The NATO members "paid a high price" for ignoring the alliance as a forum of political consultations before the Iraq war, NATO Secretary General Jaap de Hoop Scheffer said Tuesday.
He said the war divided the alliance just as it began to reinvent itself as a post-Cold War global security grouping. NATO members must move beyond ad-hoc cooperation on the ground with the United Nations and the European Union, he added.
"Simply put, we need to understand NATO not only as a forum for action. We must also understand it as a forum for debate," de Hoop Scheffer said.
"During the Iraq controversy, NATO was manifestly underutilized as a consultative forum. And we paid a high price for that. If we want to preserve and strengthen NATO ... we must engage in multilateral debate."
He said this was evident in the run-up to the Iraq war in 2003 when the United States, having failed to win unanimous backing from all NATO allies, went to war and engaged its own allies - notably France and Germany - in harsh debates at the United Nations Security Council.
"NATO is the forum where Europe and North America come together to shape a common approach to these new challenges," said de Hoop Scheffer. He said raising NATO's profile as a forum of consultations "will ultimately strengthen our political cohesion, reinforce our operational effectiveness and enhance our credibility in the eyes of our public."
While the alliance has changed since the fall of communism in Europe, its transformation is far from complete, de Hoop Scheffer said.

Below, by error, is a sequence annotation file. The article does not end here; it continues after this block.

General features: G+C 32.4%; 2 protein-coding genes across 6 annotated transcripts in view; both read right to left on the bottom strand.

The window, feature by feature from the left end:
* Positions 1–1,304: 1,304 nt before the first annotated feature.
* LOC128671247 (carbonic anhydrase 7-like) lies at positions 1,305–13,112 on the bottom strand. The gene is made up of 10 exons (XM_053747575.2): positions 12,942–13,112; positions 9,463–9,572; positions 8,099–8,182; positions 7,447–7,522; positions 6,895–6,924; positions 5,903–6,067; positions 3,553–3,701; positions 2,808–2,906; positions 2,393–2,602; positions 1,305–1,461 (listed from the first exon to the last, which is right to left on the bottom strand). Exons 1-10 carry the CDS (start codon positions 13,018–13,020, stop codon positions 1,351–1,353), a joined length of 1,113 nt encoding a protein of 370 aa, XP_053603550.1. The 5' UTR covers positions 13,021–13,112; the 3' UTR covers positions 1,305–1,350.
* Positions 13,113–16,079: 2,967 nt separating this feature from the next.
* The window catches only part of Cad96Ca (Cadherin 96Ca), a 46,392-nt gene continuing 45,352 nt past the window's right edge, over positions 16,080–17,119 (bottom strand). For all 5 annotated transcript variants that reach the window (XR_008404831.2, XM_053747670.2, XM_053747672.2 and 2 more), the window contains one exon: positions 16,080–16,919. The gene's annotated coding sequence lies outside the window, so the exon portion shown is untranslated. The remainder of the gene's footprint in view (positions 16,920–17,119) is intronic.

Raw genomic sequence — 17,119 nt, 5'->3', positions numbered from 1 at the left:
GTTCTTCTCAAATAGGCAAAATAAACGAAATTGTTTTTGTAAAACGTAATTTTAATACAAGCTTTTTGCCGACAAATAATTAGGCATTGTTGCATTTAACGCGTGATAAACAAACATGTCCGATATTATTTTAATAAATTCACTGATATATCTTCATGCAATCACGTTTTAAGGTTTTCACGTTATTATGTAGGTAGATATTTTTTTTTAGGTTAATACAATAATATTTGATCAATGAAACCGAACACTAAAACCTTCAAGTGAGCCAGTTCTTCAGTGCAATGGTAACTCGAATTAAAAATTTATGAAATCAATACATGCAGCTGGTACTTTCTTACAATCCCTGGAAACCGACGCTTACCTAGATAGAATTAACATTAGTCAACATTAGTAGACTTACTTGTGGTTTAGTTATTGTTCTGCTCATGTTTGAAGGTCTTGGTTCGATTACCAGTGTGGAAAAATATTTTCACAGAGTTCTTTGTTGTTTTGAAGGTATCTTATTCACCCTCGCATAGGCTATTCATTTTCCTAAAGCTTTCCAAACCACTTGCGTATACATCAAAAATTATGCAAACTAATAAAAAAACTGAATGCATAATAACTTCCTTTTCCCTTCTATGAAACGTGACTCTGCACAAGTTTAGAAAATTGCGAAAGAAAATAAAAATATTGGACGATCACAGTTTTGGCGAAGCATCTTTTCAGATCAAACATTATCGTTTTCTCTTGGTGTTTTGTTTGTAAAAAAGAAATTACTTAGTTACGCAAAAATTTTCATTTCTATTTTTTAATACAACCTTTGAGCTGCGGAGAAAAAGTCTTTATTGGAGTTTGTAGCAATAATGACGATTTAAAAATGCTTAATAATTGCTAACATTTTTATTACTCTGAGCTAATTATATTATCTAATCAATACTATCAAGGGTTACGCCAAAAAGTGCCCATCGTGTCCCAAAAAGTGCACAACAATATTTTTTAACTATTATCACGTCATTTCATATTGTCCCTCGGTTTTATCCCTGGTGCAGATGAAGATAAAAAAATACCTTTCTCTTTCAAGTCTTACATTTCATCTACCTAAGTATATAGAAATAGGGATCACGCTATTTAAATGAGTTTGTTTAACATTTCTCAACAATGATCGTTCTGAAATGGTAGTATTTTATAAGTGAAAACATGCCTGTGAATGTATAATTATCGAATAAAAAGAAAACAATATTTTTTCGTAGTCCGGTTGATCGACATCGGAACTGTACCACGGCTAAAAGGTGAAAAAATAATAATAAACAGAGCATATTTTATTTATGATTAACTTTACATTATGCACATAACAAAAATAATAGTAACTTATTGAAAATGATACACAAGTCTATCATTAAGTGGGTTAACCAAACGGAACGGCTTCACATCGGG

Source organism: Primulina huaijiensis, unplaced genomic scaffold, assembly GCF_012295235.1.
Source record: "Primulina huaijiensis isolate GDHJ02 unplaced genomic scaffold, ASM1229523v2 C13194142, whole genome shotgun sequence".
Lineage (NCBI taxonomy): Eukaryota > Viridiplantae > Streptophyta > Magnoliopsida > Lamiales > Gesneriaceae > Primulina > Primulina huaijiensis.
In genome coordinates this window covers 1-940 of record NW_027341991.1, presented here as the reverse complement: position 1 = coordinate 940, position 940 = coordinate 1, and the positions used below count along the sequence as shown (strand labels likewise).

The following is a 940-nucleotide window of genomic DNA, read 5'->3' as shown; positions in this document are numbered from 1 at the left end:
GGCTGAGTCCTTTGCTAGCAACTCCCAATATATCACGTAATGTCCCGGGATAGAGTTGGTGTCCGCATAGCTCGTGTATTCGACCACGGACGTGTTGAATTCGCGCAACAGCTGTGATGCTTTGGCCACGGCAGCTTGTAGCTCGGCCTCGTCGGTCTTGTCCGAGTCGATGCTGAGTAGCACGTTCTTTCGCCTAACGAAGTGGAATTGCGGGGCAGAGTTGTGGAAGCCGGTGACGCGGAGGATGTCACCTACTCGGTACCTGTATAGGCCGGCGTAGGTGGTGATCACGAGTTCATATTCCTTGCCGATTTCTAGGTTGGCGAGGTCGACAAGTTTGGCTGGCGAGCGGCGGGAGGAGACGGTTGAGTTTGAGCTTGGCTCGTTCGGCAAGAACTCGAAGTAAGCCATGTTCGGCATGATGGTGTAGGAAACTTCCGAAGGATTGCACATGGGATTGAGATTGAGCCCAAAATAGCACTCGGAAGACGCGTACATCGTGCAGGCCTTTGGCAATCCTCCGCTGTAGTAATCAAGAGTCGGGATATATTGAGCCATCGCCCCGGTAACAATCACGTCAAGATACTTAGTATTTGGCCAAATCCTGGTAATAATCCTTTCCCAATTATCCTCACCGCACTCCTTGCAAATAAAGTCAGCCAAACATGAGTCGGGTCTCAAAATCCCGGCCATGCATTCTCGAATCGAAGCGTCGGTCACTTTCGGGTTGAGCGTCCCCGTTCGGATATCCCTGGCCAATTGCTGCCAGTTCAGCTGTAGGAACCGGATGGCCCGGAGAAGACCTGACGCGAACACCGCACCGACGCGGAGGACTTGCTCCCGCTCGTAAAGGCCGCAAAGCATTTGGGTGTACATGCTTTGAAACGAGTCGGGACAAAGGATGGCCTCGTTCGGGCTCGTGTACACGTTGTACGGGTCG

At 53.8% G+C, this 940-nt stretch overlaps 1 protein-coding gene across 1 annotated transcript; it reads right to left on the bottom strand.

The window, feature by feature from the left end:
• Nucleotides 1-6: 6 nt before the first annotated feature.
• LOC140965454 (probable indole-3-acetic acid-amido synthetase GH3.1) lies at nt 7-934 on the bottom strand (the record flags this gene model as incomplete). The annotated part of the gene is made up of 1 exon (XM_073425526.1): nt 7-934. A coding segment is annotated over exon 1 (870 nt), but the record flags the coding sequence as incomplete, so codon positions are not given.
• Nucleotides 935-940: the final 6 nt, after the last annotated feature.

"We have to move away from the narrow, geographical approach to security that characterized NATO for almost five decades."
For starters, he said, NATO and the European Union - which has begun to develop a military dimension of its own - need to cooperate more closely.
"Our American friends understand that this is about making the union a stronger partner, not a counterweight" to NATO, de Hoop Scheffer told a conference on NATO's transformation bid to date.
Underlining American concerns, he cautioned Europeans not to duplicate "what NATO already offers" in security, as that would turn the United States lukewarm on NATO.
He said that, together, NATO and the EU face a huge security agenda, ranging from combatting terrorism to preventing the spread of weapons of mass destruction to dealing with "failed states."
"We need to better coordinate our policies for dealing with the world's pivotal regions," said de Hoop Scheffer.
ROBERT WIELAARD, Associated Press Writer